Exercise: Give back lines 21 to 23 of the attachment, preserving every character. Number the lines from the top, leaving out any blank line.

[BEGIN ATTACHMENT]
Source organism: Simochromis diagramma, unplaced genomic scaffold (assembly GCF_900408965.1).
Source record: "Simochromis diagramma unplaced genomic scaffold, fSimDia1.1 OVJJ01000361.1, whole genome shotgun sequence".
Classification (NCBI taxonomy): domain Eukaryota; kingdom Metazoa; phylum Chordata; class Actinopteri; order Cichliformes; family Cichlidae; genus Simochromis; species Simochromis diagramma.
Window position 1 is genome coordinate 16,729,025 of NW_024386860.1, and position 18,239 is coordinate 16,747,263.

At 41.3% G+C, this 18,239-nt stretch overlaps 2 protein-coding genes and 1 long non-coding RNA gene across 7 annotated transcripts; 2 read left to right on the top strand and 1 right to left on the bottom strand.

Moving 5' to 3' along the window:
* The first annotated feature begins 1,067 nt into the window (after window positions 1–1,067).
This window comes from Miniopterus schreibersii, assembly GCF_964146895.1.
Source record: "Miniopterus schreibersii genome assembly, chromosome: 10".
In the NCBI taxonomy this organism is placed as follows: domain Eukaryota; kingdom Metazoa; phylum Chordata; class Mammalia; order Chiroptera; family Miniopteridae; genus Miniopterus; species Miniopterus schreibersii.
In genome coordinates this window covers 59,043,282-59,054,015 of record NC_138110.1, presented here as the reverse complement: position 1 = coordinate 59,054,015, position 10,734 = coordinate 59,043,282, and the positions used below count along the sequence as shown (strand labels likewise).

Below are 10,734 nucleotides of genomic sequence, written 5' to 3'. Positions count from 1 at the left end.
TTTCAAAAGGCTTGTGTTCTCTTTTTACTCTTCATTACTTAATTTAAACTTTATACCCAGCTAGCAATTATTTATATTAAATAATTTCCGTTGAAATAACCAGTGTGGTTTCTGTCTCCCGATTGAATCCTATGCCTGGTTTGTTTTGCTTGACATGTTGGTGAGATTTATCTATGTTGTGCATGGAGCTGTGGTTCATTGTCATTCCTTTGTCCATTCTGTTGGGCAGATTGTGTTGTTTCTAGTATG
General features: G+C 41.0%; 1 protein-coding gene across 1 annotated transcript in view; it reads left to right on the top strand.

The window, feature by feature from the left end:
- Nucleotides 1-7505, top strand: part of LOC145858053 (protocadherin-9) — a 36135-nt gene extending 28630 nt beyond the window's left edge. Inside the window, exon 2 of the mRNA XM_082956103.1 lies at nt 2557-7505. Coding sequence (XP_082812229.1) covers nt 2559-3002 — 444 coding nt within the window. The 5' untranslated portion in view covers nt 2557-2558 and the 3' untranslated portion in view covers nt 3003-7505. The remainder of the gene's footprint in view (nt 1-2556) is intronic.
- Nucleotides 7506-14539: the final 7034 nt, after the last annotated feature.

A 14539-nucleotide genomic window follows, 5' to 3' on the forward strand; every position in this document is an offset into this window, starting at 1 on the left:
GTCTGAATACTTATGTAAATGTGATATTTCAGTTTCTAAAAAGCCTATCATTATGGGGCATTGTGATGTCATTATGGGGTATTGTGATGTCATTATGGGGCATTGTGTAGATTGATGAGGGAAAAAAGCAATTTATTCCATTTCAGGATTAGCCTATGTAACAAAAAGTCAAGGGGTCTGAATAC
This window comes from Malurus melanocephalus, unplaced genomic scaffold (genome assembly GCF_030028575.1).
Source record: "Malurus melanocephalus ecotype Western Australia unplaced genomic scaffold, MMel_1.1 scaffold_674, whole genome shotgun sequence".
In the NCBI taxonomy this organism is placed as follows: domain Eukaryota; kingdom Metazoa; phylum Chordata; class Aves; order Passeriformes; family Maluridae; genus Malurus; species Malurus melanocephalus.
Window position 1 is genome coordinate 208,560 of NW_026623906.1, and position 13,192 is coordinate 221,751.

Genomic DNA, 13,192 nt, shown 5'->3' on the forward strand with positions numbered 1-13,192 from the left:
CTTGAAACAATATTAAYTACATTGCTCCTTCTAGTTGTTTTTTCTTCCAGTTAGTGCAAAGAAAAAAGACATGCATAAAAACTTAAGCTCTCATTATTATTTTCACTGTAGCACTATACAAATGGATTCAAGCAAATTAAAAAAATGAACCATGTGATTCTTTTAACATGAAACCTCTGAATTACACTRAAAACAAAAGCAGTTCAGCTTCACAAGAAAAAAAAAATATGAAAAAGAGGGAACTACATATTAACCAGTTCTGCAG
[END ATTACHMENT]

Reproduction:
Source record: "Malurus melanocephalus ecotype Western Australia unplaced genomic scaffold, MMel_1.1 scaffold_674, whole genome shotgun sequence".
In the NCBI taxonomy this organism is placed as follows: domain Eukaryota; kingdom Metazoa; phylum Chordata; class Aves; order Passeriformes; family Maluridae; genus Malurus; species Malurus melanocephalus.
Window position 1 is genome coordinate 208,560 of NW_026623906.1, and position 13,192 is coordinate 221,751.